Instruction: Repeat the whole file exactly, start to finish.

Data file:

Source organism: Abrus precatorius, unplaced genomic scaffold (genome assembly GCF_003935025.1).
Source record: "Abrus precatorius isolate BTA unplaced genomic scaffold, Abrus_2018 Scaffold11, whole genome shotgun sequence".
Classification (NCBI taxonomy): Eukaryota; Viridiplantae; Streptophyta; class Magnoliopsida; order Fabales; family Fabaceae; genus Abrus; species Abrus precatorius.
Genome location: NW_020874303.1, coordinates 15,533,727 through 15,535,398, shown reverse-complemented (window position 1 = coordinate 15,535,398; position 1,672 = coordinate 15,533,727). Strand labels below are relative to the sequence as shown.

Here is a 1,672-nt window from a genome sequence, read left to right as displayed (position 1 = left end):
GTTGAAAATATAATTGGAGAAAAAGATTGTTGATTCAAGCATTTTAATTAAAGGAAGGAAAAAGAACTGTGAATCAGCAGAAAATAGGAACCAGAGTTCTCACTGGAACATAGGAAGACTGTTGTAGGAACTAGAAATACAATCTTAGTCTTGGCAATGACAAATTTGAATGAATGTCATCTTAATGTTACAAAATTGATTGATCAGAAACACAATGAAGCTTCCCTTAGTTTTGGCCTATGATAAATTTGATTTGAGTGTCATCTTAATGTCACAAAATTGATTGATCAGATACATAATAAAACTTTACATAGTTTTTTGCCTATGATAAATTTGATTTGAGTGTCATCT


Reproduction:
Source organism: Abrus precatorius, unplaced genomic scaffold (genome assembly GCF_003935025.1).
Source record: "Abrus precatorius isolate BTA unplaced genomic scaffold, Abrus_2018 Scaffold11, whole genome shotgun sequence".
Classification (NCBI taxonomy): Eukaryota; Viridiplantae; Streptophyta; class Magnoliopsida; order Fabales; family Fabaceae; genus Abrus; species Abrus precatorius.
Genome location: NW_020874303.1, coordinates 15,533,727 through 15,535,398, shown reverse-complemented (window position 1 = coordinate 15,535,398; position 1,672 = coordinate 15,533,727). Strand labels below are relative to the sequence as shown.

Here is a 1,672-nt window from a genome sequence, read left to right as displayed (position 1 = left end):
GTTGAAAATATAATTGGAGAAAAAGATTGTTGATTCAAGCATTTTAATTAAAGGAAGGAAAAAGAACTGTGAATCAGCAGAAAATAGGAACCAGAGTTCTCACTGGAACATAGGAAGACTGTTGTAGGAACTAGAAATACAATCTTAGTCTTGGCAATGACAAATTTGAATGAATGTCATCTTAATGTTACAAAATTGATTGATCAGAAACACAATGAAGCTTCCCTTAGTTTTGGCCTATGATAAATTTGATTTGAGTGTCATCTTAATGTCACAAAATTGATTGATCAGATACATAATAAAACTTTACATAGTTTTTTGCCTATGATAAATTTGATTTGAGTGTCATCT